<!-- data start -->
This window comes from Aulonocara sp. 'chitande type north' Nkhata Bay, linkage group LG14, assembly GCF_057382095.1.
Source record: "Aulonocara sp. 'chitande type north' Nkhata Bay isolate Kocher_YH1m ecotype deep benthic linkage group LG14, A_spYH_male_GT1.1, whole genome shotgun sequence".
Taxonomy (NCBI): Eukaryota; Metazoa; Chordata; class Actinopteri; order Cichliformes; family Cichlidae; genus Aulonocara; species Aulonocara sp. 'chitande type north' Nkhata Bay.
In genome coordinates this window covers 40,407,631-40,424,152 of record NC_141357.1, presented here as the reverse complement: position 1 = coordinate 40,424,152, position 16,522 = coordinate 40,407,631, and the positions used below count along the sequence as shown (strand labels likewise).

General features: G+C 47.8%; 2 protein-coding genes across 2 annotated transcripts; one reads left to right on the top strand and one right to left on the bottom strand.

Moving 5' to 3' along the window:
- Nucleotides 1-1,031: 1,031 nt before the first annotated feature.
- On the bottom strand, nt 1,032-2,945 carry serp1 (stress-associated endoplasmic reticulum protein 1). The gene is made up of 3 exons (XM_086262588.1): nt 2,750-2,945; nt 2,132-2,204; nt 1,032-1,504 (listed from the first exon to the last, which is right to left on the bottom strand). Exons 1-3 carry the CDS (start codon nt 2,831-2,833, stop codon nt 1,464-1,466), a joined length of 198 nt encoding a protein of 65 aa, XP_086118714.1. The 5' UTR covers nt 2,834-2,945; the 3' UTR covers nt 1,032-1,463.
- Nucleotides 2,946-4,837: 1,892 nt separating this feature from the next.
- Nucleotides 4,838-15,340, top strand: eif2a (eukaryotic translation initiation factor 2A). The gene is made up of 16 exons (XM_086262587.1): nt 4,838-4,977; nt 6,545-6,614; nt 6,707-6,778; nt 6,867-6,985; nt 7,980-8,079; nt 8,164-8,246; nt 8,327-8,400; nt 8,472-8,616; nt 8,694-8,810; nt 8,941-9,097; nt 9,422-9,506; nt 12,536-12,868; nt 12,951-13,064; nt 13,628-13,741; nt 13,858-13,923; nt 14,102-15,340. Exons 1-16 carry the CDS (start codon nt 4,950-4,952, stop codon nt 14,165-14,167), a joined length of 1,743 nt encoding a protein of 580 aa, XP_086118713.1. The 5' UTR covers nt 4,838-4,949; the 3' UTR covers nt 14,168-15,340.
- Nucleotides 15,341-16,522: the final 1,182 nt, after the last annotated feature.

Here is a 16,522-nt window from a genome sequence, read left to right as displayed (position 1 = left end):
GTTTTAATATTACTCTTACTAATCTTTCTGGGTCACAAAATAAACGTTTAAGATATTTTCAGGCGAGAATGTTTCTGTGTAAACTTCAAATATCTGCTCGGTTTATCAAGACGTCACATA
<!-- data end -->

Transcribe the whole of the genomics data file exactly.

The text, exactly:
This window comes from Aulonocara sp. 'chitande type north' Nkhata Bay, linkage group LG14, assembly GCF_057382095.1.
Source record: "Aulonocara sp. 'chitande type north' Nkhata Bay isolate Kocher_YH1m ecotype deep benthic linkage group LG14, A_spYH_male_GT1.1, whole genome shotgun sequence".
Taxonomy (NCBI): Eukaryota; Metazoa; Chordata; class Actinopteri; order Cichliformes; family Cichlidae; genus Aulonocara; species Aulonocara sp. 'chitande type north' Nkhata Bay.
In genome coordinates this window covers 40,407,631-40,424,152 of record NC_141357.1, presented here as the reverse complement: position 1 = coordinate 40,424,152, position 16,522 = coordinate 40,407,631, and the positions used below count along the sequence as shown (strand labels likewise).

General features: G+C 47.8%; 2 protein-coding genes across 2 annotated transcripts; one reads left to right on the top strand and one right to left on the bottom strand.

Moving 5' to 3' along the window:
- Nucleotides 1-1,031: 1,031 nt before the first annotated feature.
- On the bottom strand, nt 1,032-2,945 carry serp1 (stress-associated endoplasmic reticulum protein 1). The gene is made up of 3 exons (XM_086262588.1): nt 2,750-2,945; nt 2,132-2,204; nt 1,032-1,504 (listed from the first exon to the last, which is right to left on the bottom strand). Exons 1-3 carry the CDS (start codon nt 2,831-2,833, stop codon nt 1,464-1,466), a joined length of 198 nt encoding a protein of 65 aa, XP_086118714.1. The 5' UTR covers nt 2,834-2,945; the 3' UTR covers nt 1,032-1,463.
- Nucleotides 2,946-4,837: 1,892 nt separating this feature from the next.
- Nucleotides 4,838-15,340, top strand: eif2a (eukaryotic translation initiation factor 2A). The gene is made up of 16 exons (XM_086262587.1): nt 4,838-4,977; nt 6,545-6,614; nt 6,707-6,778; nt 6,867-6,985; nt 7,980-8,079; nt 8,164-8,246; nt 8,327-8,400; nt 8,472-8,616; nt 8,694-8,810; nt 8,941-9,097; nt 9,422-9,506; nt 12,536-12,868; nt 12,951-13,064; nt 13,628-13,741; nt 13,858-13,923; nt 14,102-15,340. Exons 1-16 carry the CDS (start codon nt 4,950-4,952, stop codon nt 14,165-14,167), a joined length of 1,743 nt encoding a protein of 580 aa, XP_086118713.1. The 5' UTR covers nt 4,838-4,949; the 3' UTR covers nt 14,168-15,340.
- Nucleotides 15,341-16,522: the final 1,182 nt, after the last annotated feature.

Here is a 16,522-nt window from a genome sequence, read left to right as displayed (position 1 = left end):
GTTTTAATATTACTCTTACTAATCTTTCTGGGTCACAAAATAAACGTTTAAGATATTTTCAGGCGAGAATGTTTCTGTGTAAACTTCAAATATCTGCTCGGTTTATCAAGACGTCACATA